In telling the story of Deborah Peagler, a battered woman who spent 26 years in prison, filmmaker Yoav Potash has not dug up an obscure case of injustice. Thanks in part to his years-in-the-making documentary, the California inmate's struggles were well documented in the news media, and the legal crusade to overturn her first-degree murder conviction received ardent support.
"Crime After Crime" brings nothing particularly cinematic to that story — one of horrendous personal abuse, prosecutorial misconduct and seesawing hope and despair. But Potash's closeness to it, and sense of healthy outrage, invigorate the film and make the saga's central participants impossible to forget.
For her indirect involvement in the killing of the man who forced her into prostitution and sexually abused her daughter, Peagler had already spent two decades behind bars when two Bay Area lawyers took up her case. California had just enacted the nation's first law permitting evidence of domestic violence in such cases, and the yin-yang legal duo expected to secure release for Peagler within a few months.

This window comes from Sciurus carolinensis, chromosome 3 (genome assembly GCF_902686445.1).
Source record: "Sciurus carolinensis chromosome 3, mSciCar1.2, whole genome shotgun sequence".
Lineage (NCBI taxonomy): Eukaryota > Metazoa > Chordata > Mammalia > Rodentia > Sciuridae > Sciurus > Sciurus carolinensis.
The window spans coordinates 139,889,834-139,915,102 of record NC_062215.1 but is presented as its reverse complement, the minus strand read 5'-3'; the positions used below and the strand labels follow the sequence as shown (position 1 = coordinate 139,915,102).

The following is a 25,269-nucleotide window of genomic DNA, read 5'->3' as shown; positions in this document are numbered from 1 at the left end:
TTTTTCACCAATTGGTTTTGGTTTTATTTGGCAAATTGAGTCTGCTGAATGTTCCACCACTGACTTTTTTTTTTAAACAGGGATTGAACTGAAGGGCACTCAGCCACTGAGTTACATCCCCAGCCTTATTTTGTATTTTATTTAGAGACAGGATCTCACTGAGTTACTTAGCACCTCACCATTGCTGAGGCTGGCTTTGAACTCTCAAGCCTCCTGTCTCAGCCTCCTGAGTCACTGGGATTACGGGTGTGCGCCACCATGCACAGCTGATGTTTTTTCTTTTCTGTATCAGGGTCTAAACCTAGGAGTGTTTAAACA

Along with the dogged investigator they enlisted, they spent most of a decade pursuing exoneration.
The director was on hand for five of those years, first as videographer for the attorneys, and then gaining extraordinary access through a project for PBS. Capturing the emotional intensity of advances and setbacks — deals offered and then rescinded by the Los Angeles district attorney, parole repeatedly denied — "Crime After Crime" is a deeply affecting account of the very real effect of political corruption, but also of resilience and grace.